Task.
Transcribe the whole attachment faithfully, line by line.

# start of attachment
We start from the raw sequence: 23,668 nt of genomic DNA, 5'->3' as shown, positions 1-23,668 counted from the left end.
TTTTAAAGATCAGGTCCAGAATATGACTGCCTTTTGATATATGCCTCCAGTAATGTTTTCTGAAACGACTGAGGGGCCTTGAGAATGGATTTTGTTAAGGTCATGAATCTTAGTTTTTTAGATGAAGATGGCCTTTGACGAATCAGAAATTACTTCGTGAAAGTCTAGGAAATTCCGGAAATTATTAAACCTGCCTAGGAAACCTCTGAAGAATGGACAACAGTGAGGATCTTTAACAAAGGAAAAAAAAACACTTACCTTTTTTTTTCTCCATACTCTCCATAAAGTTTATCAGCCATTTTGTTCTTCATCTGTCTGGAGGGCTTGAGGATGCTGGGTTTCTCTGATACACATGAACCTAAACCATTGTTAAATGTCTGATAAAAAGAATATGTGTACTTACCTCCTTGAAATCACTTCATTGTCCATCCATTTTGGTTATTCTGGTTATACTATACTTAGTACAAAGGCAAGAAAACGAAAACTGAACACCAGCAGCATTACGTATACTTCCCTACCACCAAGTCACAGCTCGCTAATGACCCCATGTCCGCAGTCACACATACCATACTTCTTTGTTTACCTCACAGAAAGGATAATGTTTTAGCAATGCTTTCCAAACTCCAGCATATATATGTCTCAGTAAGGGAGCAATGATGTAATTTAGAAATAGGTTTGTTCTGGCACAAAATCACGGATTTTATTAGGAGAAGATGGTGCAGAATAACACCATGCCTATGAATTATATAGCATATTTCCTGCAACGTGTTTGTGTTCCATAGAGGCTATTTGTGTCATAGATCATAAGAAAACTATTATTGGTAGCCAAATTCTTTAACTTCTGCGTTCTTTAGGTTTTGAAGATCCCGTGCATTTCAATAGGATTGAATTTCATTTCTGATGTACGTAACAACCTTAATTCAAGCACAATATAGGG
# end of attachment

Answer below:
We start from the raw sequence: 23,668 nt of genomic DNA, 5'->3' as shown, positions 1-23,668 counted from the left end.
TTTTAAAGATCAGGTCCAGAATATGACTGCCTTTTGATATATGCCTCCAGTAATGTTTTCTGAAACGACTGAGGGGCCTTGAGAATGGATTTTGTTAAGGTCATGAATCTTAGTTTTTTAGATGAAGATGGCCTTTGACGAATCAGAAATTACTTCGTGAAAGTCTAGGAAATTCCGGAAATTATTAAACCTGCCTAGGAAACCTCTGAAGAATGGACAACAGTGAGGATCTTTAACAAAGGAAAAAAAAACACTTACCTTTTTTTTTCTCCATACTCTCCATAAAGTTTATCAGCCATTTTGTTCTTCATCTGTCTGGAGGGCTTGAGGATGCTGGGTTTCTCTGATACACATGAACCTAAACCATTGTTAAATGTCTGATAAAAAGAATATGTGTACTTACCTCCTTGAAATCACTTCATTGTCCATCCATTTTGGTTATTCTGGTTATACTATACTTAGTACAAAGGCAAGAAAACGAAAACTGAACACCAGCAGCATTACGTATACTTCCCTACCACCAAGTCACAGCTCGCTAATGACCCCATGTCCGCAGTCACACATACCATACTTCTTTGTTTACCTCACAGAAAGGATAATGTTTTAGCAATGCTTTCCAAACTCCAGCATATATATGTCTCAGTAAGGGAGCAATGATGTAATTTAGAAATAGGTTTGTTCTGGCACAAAATCACGGATTTTATTAGGAGAAGATGGTGCAGAATAACACCATGCCTATGAATTATATAGCATATTTCCTGCAACGTGTTTGTGTTCCATAGAGGCTATTTGTGTCATAGATCATAAGAAAACTATTATTGGTAGCCAAATTCTTTAACTTCTGCGTTCTTTAGGTTTTGAAGATCCCGTGCATTTCAATAGGATTGAATTTCATTTCTGATGTACGTAACAACCTTAATTCAAGCACAATATAGGG